KUALA LUMPUR: Manufacturers and sellers of vaping devices will be subjected to a major shift in the way they market their gadgets and accompanying odds and ends.
As the authorities work together to address concerns related to the rapidly-growing trend of vaping, those in the business are looking at being subjected to a systematic mechanism that will serve to safeguard public safety and health.
The Domestic Trade, Cooperatives and Consumerism Ministry told the New Sunday Times that in looking at regulating the industry, those in the business could soon be allowed to only sell devices that were certified and approved by the Department of Standards Malaysia (Sirim-approved).
Its secretary-general, Datuk Seri Alias Ahmad, said there was a need to regulate the prices of vaping devices and e-liquids to protect consumers.
He said the ministry was working with the Health Ministry and would engage stakeholders to ensure that all areas in the regulation of vaping were covered.
“Give us enough time to study the important aspects (concerning vaping), including legal and health issues, as well as the impact that the trend has on society (before decisions are finalised).”
The Health Ministry is already looking at tangible measures to be put in place to regulate vaping.
Vapers in the country, whose numbers rank second only to the United States, may have to fork out more, as the ministry is looking at extending the sin tax imposed on cigarettes to vaping devices and e-liquids.
The proposed change in the industry is on top of other new regulatory measures likely to be introduced, including import control.
The spirit behind this, said the ministry, was to discourage the habit.
Health Minister Datuk Seri Dr S. Subramaniam told the New Straits Times on Friday that he was looking at imposing a minimum age requirement for those buying and using vaping devices.
Another measure would be to make it compulsory for the ingredients in e-liquids to be listed on the labels.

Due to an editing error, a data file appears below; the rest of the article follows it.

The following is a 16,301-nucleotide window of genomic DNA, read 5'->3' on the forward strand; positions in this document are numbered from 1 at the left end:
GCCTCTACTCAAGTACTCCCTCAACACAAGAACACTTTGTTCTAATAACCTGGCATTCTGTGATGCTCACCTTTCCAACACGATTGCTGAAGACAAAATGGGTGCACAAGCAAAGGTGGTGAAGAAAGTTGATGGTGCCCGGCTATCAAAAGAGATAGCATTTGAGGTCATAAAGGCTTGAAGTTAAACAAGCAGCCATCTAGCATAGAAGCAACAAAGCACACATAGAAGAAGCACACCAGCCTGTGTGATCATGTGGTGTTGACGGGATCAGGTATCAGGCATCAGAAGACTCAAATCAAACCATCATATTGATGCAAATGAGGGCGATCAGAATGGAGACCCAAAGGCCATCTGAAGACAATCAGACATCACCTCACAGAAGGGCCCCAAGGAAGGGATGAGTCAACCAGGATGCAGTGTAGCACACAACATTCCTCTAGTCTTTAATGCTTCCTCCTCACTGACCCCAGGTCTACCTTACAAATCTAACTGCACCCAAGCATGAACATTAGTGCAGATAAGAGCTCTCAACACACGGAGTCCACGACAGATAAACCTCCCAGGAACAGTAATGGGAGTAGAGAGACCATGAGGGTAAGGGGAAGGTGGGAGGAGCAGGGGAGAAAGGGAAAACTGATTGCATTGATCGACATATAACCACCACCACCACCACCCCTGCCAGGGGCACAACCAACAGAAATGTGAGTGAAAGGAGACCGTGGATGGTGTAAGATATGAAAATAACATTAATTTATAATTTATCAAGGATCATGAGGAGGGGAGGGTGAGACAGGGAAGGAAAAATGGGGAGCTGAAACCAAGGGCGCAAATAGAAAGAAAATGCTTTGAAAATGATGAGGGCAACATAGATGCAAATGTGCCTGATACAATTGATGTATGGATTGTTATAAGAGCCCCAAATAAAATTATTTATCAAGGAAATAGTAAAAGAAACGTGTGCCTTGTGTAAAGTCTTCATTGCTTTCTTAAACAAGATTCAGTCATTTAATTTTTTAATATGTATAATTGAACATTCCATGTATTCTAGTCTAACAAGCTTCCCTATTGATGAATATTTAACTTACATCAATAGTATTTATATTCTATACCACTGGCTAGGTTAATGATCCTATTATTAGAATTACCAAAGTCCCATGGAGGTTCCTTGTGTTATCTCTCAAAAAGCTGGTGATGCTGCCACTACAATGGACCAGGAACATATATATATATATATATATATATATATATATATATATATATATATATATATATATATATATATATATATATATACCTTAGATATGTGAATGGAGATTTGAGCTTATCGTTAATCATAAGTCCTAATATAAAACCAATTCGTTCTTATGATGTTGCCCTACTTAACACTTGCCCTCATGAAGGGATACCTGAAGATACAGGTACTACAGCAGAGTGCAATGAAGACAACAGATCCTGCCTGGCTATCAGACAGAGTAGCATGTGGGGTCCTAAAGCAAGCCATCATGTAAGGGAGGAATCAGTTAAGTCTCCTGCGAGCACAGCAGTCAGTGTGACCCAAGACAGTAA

As the rules to govern vaping continue to snowball, he said, the ministry would likely limit the places where vaping was allowed, similar to the way it had prohibited cigarette smoking in areas gazetted as non-smoking zones.
He said this was important to protect non-vapers from the potential health risks that vaping could pose.
He said the ministry was worried by the speed with which the vaping trend had picked up in the country.
“The estimate is that there are one million vapers in the country.
“Vaping is now unregulated, (and) we can’t allow it. We are coming up with regulations that will control vaping-related activities as soon as possible.
“We’ve been studying them (regulations) for some time now, and we will start soon. We’ve got enough power to act.”
Dr Subramaniam said he hoped vapers would consider the fact that vaping had not been scientifically proven safe, and would cease from the habit until the ministry and experts concluded research on the health risks not only to those who vaped, but also “passive vapers”.
He said it was important to realise that vaping was a relatively new trend, and although there was insufficient evidence to conclusively prove the dangers of vaping devices, experts had warned that the health risks from vaping might manifest over the long term.
He said while there might be different schools of thought on the matter, including one that suggested vaping was a safer option to smoking cigarettes because of the lower nicotine content, it could take up to 20 years to gather evidence.
“There’s no hard evidence at present (to suggest vaping is safe). We have little information on it.
“Why pick up something that may be bad?
“My advice to all smokers, whether cigarettes, shisha, cigars, pipes or e-cigarettes — choose to stay healthy.”
Rural and Regional Development Minister Datuk Seri Ismail Sabri Yaakob, who opposes the ban on vaping, said he concurred with the need for regulation, and to ensure that the use of nicotine and other chemicals in e-liquids was safe.
He said the government should also focus on reducing the number of smokers. Additional reporting by Rahmat Khairulijal